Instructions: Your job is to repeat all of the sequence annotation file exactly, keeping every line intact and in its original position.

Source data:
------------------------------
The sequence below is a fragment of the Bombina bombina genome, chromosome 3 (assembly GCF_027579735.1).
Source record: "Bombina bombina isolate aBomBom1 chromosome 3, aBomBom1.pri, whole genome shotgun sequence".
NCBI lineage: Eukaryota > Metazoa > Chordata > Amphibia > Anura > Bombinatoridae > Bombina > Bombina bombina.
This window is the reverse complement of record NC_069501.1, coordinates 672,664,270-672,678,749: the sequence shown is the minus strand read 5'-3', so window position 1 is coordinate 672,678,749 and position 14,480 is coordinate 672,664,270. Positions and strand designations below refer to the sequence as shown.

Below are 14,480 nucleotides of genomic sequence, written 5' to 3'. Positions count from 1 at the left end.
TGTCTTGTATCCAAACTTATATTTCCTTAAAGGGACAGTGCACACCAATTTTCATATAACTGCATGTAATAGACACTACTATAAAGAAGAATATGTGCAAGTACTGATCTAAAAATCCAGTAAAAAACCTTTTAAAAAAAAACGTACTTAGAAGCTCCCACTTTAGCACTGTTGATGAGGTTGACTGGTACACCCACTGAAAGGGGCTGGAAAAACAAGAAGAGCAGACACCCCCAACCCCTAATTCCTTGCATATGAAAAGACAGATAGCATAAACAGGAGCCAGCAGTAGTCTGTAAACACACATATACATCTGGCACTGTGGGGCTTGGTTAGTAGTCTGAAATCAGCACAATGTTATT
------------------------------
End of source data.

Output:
The sequence below is a fragment of the Bombina bombina genome, chromosome 3 (assembly GCF_027579735.1).
Source record: "Bombina bombina isolate aBomBom1 chromosome 3, aBomBom1.pri, whole genome shotgun sequence".
NCBI lineage: Eukaryota > Metazoa > Chordata > Amphibia > Anura > Bombinatoridae > Bombina > Bombina bombina.
This window is the reverse complement of record NC_069501.1, coordinates 672,664,270-672,678,749: the sequence shown is the minus strand read 5'-3', so window position 1 is coordinate 672,678,749 and position 14,480 is coordinate 672,664,270. Positions and strand designations below refer to the sequence as shown.

Below are 14,480 nucleotides of genomic sequence, written 5' to 3'. Positions count from 1 at the left end.
TGTCTTGTATCCAAACTTATATTTCCTTAAAGGGACAGTGCACACCAATTTTCATATAACTGCATGTAATAGACACTACTATAAAGAAGAATATGTGCAAGTACTGATCTAAAAATCCAGTAAAAAACCTTTTAAAAAAAAACGTACTTAGAAGCTCCCACTTTAGCACTGTTGATGAGGTTGACTGGTACACCCACTGAAAGGGGCTGGAAAAACAAGAAGAGCAGACACCCCCAACCCCTAATTCCTTGCATATGAAAAGACAGATAGCATAAACAGGAGCCAGCAGTAGTCTGTAAACACACATATACATCTGGCACTGTGGGGCTTGGTTAGTAGTCTGAAATCAGCACAATGTTATT